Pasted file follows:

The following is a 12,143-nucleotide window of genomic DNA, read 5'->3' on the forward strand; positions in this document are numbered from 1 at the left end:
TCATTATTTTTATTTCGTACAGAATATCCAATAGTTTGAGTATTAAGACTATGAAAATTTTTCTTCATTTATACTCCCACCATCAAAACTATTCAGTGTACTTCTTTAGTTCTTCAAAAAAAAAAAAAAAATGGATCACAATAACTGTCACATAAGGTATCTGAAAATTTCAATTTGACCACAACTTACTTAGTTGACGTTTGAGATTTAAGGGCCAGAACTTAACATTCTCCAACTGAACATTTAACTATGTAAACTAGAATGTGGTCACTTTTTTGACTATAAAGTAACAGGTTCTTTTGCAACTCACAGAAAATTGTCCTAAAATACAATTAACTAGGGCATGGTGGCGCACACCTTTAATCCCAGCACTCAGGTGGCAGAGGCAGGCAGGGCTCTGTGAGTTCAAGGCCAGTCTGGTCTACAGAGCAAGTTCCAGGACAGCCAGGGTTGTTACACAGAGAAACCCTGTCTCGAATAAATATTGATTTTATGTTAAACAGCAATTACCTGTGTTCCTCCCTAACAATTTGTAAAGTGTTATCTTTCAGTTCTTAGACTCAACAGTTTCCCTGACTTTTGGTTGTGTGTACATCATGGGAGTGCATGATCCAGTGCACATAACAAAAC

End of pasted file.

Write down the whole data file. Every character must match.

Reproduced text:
The following is a 12,143-nucleotide window of genomic DNA, read 5'->3' on the forward strand; positions in this document are numbered from 1 at the left end:
TCATTATTTTTATTTCGTACAGAATATCCAATAGTTTGAGTATTAAGACTATGAAAATTTTTCTTCATTTATACTCCCACCATCAAAACTATTCAGTGTACTTCTTTAGTTCTTCAAAAAAAAAAAAAAAATGGATCACAATAACTGTCACATAAGGTATCTGAAAATTTCAATTTGACCACAACTTACTTAGTTGACGTTTGAGATTTAAGGGCCAGAACTTAACATTCTCCAACTGAACATTTAACTATGTAAACTAGAATGTGGTCACTTTTTTGACTATAAAGTAACAGGTTCTTTTGCAACTCACAGAAAATTGTCCTAAAATACAATTAACTAGGGCATGGTGGCGCACACCTTTAATCCCAGCACTCAGGTGGCAGAGGCAGGCAGGGCTCTGTGAGTTCAAGGCCAGTCTGGTCTACAGAGCAAGTTCCAGGACAGCCAGGGTTGTTACACAGAGAAACCCTGTCTCGAATAAATATTGATTTTATGTTAAACAGCAATTACCTGTGTTCCTCCCTAACAATTTGTAAAGTGTTATCTTTCAGTTCTTAGACTCAACAGTTTCCCTGACTTTTGGTTGTGTGTACATCATGGGAGTGCATGATCCAGTGCACATAACAAAAC